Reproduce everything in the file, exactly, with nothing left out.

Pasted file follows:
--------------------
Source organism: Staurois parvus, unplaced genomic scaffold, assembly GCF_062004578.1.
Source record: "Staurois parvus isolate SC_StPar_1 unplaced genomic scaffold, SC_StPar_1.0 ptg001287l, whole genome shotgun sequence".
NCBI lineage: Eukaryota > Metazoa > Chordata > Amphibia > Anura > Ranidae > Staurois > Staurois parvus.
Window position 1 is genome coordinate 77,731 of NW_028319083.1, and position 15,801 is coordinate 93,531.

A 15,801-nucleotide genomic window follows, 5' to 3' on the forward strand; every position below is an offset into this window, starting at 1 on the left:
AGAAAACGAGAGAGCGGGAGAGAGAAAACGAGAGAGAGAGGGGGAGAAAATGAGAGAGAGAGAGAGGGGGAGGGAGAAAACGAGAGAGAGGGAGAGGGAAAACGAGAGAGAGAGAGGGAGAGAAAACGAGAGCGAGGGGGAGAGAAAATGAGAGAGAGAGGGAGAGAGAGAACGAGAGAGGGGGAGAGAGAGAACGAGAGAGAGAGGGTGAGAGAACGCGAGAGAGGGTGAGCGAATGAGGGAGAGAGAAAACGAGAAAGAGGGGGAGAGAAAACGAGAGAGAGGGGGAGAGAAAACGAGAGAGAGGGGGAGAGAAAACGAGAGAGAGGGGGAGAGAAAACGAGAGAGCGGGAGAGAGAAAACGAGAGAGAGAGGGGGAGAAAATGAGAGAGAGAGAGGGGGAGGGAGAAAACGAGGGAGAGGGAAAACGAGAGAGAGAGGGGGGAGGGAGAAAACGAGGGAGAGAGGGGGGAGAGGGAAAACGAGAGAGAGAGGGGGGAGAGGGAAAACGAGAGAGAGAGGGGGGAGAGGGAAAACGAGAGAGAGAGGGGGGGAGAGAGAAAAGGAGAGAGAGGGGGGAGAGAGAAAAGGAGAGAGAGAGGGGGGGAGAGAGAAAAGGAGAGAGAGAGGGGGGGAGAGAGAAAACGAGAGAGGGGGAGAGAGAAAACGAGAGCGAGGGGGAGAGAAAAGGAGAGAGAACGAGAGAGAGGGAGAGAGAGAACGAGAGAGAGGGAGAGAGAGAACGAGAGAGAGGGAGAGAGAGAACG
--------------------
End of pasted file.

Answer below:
Source organism: Staurois parvus, unplaced genomic scaffold, assembly GCF_062004578.1.
Source record: "Staurois parvus isolate SC_StPar_1 unplaced genomic scaffold, SC_StPar_1.0 ptg001287l, whole genome shotgun sequence".
NCBI lineage: Eukaryota > Metazoa > Chordata > Amphibia > Anura > Ranidae > Staurois > Staurois parvus.
Window position 1 is genome coordinate 77,731 of NW_028319083.1, and position 15,801 is coordinate 93,531.

A 15,801-nucleotide genomic window follows, 5' to 3' on the forward strand; every position below is an offset into this window, starting at 1 on the left:
AGAAAACGAGAGAGCGGGAGAGAGAAAACGAGAGAGAGAGGGGGAGAAAATGAGAGAGAGAGAGAGGGGGAGGGAGAAAACGAGAGAGAGGGAGAGGGAAAACGAGAGAGAGAGAGGGAGAGAAAACGAGAGCGAGGGGGAGAGAAAATGAGAGAGAGAGGGAGAGAGAGAACGAGAGAGGGGGAGAGAGAGAACGAGAGAGAGAGGGTGAGAGAACGCGAGAGAGGGTGAGCGAATGAGGGAGAGAGAAAACGAGAAAGAGGGGGAGAGAAAACGAGAGAGAGGGGGAGAGAAAACGAGAGAGAGGGGGAGAGAAAACGAGAGAGAGGGGGAGAGAAAACGAGAGAGCGGGAGAGAGAAAACGAGAGAGAGAGGGGGAGAAAATGAGAGAGAGAGAGGGGGAGGGAGAAAACGAGGGAGAGGGAAAACGAGAGAGAGAGGGGGGAGGGAGAAAACGAGGGAGAGAGGGGGGAGAGGGAAAACGAGAGAGAGAGGGGGGAGAGGGAAAACGAGAGAGAGAGGGGGGAGAGGGAAAACGAGAGAGAGAGGGGGGGAGAGAGAAAAGGAGAGAGAGGGGGGAGAGAGAAAAGGAGAGAGAGAGGGGGGGAGAGAGAAAAGGAGAGAGAGAGGGGGGGAGAGAGAAAACGAGAGAGGGGGAGAGAGAAAACGAGAGCGAGGGGGAGAGAAAAGGAGAGAGAACGAGAGAGAGGGAGAGAGAGAACGAGAGAGAGGGAGAGAGAGAACGAGAGAGAGGGAGAGAGAGAACG